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Yair Rodriguez reacts to UFC 284 interim title shot: ‘I kind of saw it coming, so I didn’t really care’

Behind the scenes at UFC 277, Yair Rodriguez and his manager negotiated with Alexander Volkanovski and his team about a potential title shot. Rodriguez had just beaten two-time title challenger Brian Ortega, and he believed he deserved a fight with the featherweight champ.

There was nothing committed to paper at or after that pay-per-view. Volkanovski, after all, still eyed two-division gold. But when he formally made that choice over Rodriguez, it stung a bit for the Mexican contender. That’s when a message to the champ crossed social media: “Are you a man of your word?”

“[It was] not a promise,” Rodriguez said on The MMA Hour. “We had a talk; we talked to his manager, [and they said], ‘Will you really go to Australia to fight this guy?’ Yeah, let’s go. This is what we do. Why would I say no?

“I thought that we had, not a deal, but we talked about it, and I thought he was going to say OK, let’s go. But he would rather go for 155. I don’t blame him. That’s probably a bigger opportunity than to fight me, and I don’t blame him. I think he’s doing the right moves for his career, and that’s it.”

Volkanovski is now booked to face lightweight champ Islam Makhachev in the headliner of UFC 284. The same day the fight was announced, Rodriguez got the call to play backup, facing Josh Emmett for an interim title in the co-main event of the Feb. 12 pay-per-view in Perth, Australia.

It’s unusual for the UFC to put up a division’s interim belt at the same event on which its champion is fighting for another undisputed belt. But for Rodriguez, it’s the final step to his real goal.

“This is not the undisputed [title],” he said. “I understand this is like the bridge. It’s the final decision to go for the belt. Or, in case Volkanovski decides not to come back to 145 for some reason, the belt comes to whoever wins, which in this case is me. I won’t feel like I’m the champion if I don’t really get to fight for the actual belt.”

The decision to fight for the interim strap comes with a logistical hurdle for Rodriguez and his team; he must secure travel visas to set up as early as possible Down Under. The time difference makes it essential to acclimate as much as possible. The process could take two months or two weeks in this climate.

“As soon as I can get that done, I’ll be there as soon as possible, so I can get adjusted to the time and do a better performance,” he said.

Rodriguez still hasn’t scouted Emmett as an opponent, though the two briefly trained together when they were both under the Team Alpha Male roof in Sacramento, Calif. Emmett beat out surging UK contender Arnold Allen for the interim opportunity. Rodriguez didn’t question the American’s worthiness.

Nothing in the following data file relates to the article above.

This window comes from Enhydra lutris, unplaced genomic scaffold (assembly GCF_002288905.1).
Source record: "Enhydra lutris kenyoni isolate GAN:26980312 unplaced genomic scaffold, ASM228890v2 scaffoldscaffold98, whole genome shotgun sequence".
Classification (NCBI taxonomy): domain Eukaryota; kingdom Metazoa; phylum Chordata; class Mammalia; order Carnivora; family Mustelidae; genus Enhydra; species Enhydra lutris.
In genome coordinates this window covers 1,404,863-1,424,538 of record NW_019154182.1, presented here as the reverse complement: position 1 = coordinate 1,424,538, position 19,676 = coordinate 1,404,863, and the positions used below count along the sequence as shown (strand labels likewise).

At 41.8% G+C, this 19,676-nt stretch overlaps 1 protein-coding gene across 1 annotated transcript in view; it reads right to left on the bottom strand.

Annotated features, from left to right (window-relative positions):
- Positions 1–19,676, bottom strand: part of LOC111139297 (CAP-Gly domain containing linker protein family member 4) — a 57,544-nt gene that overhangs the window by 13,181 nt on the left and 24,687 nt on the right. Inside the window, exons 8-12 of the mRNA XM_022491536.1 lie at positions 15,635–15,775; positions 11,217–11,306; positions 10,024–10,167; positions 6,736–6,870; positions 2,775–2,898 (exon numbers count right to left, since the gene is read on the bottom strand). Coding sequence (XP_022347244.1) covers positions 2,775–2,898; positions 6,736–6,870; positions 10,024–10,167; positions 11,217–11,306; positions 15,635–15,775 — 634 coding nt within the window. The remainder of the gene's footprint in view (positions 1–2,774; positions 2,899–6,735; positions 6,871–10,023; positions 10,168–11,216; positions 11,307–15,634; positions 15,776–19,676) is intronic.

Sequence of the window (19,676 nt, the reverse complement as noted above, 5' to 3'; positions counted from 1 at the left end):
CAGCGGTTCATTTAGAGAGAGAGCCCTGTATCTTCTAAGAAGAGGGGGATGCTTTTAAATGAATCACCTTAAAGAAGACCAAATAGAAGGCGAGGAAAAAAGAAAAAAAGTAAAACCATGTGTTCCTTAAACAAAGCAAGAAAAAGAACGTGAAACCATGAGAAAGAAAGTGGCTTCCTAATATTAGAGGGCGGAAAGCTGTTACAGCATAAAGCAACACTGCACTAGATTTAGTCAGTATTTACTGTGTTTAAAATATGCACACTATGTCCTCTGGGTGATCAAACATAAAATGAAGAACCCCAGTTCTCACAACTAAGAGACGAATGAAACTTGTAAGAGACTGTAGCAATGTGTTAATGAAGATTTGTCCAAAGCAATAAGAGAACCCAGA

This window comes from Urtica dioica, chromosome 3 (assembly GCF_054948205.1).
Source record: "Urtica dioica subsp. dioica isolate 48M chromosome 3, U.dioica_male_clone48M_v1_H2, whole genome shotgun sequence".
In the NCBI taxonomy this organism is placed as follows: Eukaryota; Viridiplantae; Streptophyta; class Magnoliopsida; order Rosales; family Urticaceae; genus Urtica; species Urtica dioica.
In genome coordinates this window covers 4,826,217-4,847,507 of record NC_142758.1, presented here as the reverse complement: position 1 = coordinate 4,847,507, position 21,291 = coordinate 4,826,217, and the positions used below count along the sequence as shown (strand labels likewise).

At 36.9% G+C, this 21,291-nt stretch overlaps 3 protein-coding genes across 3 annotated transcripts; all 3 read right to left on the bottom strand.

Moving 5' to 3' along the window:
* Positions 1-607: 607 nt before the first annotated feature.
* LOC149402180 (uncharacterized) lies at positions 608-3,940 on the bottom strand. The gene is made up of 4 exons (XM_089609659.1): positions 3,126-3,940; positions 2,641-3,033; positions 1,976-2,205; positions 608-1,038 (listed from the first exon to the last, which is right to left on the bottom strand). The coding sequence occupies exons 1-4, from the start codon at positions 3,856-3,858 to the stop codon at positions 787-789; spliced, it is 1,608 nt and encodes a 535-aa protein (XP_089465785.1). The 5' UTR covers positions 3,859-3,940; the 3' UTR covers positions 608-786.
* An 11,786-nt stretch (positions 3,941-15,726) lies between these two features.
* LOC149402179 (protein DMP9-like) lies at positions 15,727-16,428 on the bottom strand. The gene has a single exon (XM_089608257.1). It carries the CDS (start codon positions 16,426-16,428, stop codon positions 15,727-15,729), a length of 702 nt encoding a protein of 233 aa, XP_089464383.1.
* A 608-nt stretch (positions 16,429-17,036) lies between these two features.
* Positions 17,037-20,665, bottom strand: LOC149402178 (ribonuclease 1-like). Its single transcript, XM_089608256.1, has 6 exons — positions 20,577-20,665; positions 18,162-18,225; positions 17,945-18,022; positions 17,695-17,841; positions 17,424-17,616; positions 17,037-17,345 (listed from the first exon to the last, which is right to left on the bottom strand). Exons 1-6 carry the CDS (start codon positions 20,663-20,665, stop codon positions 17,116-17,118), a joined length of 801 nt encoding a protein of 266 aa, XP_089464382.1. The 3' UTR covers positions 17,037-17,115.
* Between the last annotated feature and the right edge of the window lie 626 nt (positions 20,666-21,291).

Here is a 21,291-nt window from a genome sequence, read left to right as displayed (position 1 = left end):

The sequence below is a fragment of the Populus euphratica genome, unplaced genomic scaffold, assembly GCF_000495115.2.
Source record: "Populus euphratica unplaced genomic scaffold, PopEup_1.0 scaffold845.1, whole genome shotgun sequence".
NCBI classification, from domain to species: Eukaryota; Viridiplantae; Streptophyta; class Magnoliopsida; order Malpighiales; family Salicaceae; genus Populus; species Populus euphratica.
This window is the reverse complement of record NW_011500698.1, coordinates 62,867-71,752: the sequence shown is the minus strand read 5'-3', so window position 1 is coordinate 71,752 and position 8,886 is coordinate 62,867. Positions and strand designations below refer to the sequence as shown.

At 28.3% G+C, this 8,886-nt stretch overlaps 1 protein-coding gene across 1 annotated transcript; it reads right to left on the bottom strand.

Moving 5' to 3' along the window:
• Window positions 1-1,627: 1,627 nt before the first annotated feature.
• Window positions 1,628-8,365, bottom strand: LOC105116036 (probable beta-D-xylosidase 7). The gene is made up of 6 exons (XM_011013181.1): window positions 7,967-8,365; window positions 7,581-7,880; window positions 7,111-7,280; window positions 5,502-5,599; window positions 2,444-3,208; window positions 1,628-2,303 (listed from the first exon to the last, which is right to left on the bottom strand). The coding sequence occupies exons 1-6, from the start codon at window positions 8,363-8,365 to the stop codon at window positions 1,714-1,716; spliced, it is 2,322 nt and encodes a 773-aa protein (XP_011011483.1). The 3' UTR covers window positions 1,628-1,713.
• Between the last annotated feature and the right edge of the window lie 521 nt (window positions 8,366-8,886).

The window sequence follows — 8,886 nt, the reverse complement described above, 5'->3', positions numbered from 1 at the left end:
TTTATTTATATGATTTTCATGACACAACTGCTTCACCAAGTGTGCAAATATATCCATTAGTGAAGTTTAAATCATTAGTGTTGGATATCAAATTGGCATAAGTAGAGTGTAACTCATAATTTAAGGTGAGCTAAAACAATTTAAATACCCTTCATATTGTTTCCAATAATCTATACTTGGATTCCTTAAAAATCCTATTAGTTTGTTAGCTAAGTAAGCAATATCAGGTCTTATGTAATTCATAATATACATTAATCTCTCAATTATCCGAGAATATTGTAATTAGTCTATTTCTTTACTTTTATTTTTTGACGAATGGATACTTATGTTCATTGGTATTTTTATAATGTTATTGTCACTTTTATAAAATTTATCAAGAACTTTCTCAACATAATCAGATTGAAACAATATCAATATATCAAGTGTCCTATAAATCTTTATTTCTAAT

“I just think that anybody that deserves the title shot, they’re good enough,” he said. “We’re in the top of the division. None of us are bad at all. We’re good at what we do, and I think we deserve the opportunity as well. They just offered me Josh Emmett and I said yes right away, because like I tell you, you can’t say no to an opportunity like this. You only have to move forward with it.”

Rodriguez’s career took some well-documented turns after he bucked the UFC on his choice of opposition; he was briefly cut from the promotion in 2018 after reportedly refusing to face then-rising contender Zabit Magomedsharipov. He returned to the promotion and went 2-0 with one no-contest – including a “Knockout of the Year” winner against Chan Sung Jung – before his win against Ortega, which put him back in the win column after a decision setback against ex-champ Max Holloway.

Being a company man has now paid dividends for Rodriguez, which is something he’s not about to question.

“Well, of course I feel happy,” he said. “It’s an opportunity that I think nobody should say no to. It’s a really big opportunity for me, and I’m really happy for it. Of course, I would rather fight for the actual belt than fighting for an interim belt, but this is the situation that I’m in right now, and I don’t really mind it. I have a pretty tough opponent in front of me that I have tons of respect for him, and I just have to go and do what I do best, and that is fighting, and get the win.

“I kind of saw it coming, so I didn’t really care about it. Whatever. I knew that I had the opportunity to fight for the belt soon, and I didn’t really care. I wish both of the guys the best. I don’t have anything against Islam, but I hope Volkanovski wins.”

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